Paddy Hill, one of six Irish men who were framed by the state for the 1974 Birmingham pub bombings, spoke to Socialist Worker.
The way the Muslim community is being stigmatised does not surprise me. I forecast this two years ago when nine Algerians in Edinburgh were arrested in anti-terror raids. They were held for over a year and then released without charge.
I said after the events of 9/11 that what is happening to Muslims is all too reminiscent of what happened to the Irish in the 1970s.
We must not allow the state to stigmatise Muslims the way it did the Irish community. If you had an Irish accent the state thought that you had a bomb in one hand and a gun in the other. We cannot allow that kind of stereotype to appear again.
The intelligence services have been heavily involved in tracking down the suspected bombers. But when the Birmingham Six were arrested, I was never questioned about the pub bombings. They just told us that we were plastered from head to toe in explosive — we weren’t.
Tony Blair has made a public apology to the Guildford Four and the Maguire Seven after they were falsely imprisoned for bomb attacks. I want a public apology too.
I hope they catch the people who were behind the recent London bombs. But I also hope that in 25-30 years time the then home secretary is not having to make an apology to Muslim families for arresting the wrong people.
The new shoot to kill policy is being embraced by the police and other high ranking people. They say they expect more innocent people to be shot.
If I was a Muslim in London, Birmingham, or Leeds, I would be very nervous. We have to brace ourselves for what will happen next.
All of the Muslim community, and those like me who stand beside them, must come together. The Irish took what was thrown at them and many people stood back and let the Irish community be isolated.
We are not going to let that happen to the Muslim community, to an ethnic minority, whatever happens next.
We cannot allow people to be stigmatised and traumatised by the forces of law and order.
Tony Blair should have the decency and courage to say this is all about Iraq, Afghanistan and Palestine. It’s about the US exploitation of the Third World and Arab countries. And it’s about oil.
Madeline Heneghan is a black anti-racist campaigner who lives in Liverpool and stood for Respect in last year’s European elections. She helped organise a vigil in the wake of the racist murder of teenager Anthony Walker.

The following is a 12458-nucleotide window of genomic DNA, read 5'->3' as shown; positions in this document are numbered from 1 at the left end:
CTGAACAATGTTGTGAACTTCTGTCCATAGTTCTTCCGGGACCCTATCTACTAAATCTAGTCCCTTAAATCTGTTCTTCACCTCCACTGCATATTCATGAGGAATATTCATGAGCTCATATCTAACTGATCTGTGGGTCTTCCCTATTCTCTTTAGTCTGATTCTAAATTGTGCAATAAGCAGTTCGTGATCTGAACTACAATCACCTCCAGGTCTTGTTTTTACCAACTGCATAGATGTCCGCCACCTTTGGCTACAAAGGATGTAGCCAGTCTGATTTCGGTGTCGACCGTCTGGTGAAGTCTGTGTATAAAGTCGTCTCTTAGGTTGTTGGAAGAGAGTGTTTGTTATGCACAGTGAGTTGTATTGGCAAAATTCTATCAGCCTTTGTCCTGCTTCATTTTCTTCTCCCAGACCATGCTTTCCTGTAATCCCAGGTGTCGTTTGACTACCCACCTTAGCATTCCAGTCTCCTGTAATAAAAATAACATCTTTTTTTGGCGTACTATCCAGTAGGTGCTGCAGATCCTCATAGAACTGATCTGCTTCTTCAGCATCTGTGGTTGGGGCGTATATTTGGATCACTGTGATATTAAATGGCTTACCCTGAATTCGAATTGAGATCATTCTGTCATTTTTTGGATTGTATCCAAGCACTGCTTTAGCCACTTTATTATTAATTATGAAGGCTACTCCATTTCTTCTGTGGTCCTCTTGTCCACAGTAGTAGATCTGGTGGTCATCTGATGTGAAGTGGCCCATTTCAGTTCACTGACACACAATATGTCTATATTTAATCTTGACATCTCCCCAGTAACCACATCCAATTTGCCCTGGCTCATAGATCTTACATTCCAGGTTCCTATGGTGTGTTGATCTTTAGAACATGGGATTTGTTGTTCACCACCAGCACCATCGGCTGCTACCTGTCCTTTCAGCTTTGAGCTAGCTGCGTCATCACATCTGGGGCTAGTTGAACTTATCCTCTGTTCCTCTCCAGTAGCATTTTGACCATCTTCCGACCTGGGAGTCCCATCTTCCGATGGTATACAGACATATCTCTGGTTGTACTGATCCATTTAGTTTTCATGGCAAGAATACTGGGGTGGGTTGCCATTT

I met with Anthony’s family. They are absolutely devastated. Just like Stephen Lawrence 12 years ago, Anthony was a young man doing absolutely nothing wrong who was picked on because of the colour of his skin.
The father told us a little about Anthony — how he was a best friend as well as a son, how kind and generous he was.
We offered to give the family any support we could.
People in Merseyside are shocked by the murder. But there is a climate today that gives confidence to racists.
The way the bombings in London have been discussed and the way that people are now being racially profiled by police give confidence to racists across the board.
It doesn’t matter if they are targeting Muslims or African Caribbeans, the rhetoric from the politicians and the media gives the racists confidence to act.
There has been an increase in reported racist incidents in Liverpool. I’ve been told that on the Saturday following Anthony’s murder the homes of several Asian families were being bombarded with stones.
But Merseyside also has a great tradition of fighting off the far right and people are really proud of that. They have not managed to get anywhere in elections in this area.
Some sections of the media want to paint Liverpool as a very racially segregated city. But it isn’t really like that.
What’s called a black area is actually very multicultural. The climate may have changed, but there aren’t any no-go areas for black people.
I think it is significant that the police have said that this was a racist attack.
I was born in Merseyside, but I lived in London when Stephen Lawrence was murdered. I campaigned with the Anti Nazi League and organised benefits. The police are treading so carefully because of that campaign.
But the family want to know that the perpetrators of Anthony’s murder have been caught — that’s the real test.
A vigil called by Unite Against Fascism, and backed by local trade unions, anti-racist groups and Anthony Walker’s family took place on Tuesday evening.
Saturday 24 September, central London
Called by: Muslim Association of Britain, CND, Stop the War Coalition
Agency workers would be paid more
A racist Tory bill
Many people are already missing bill payments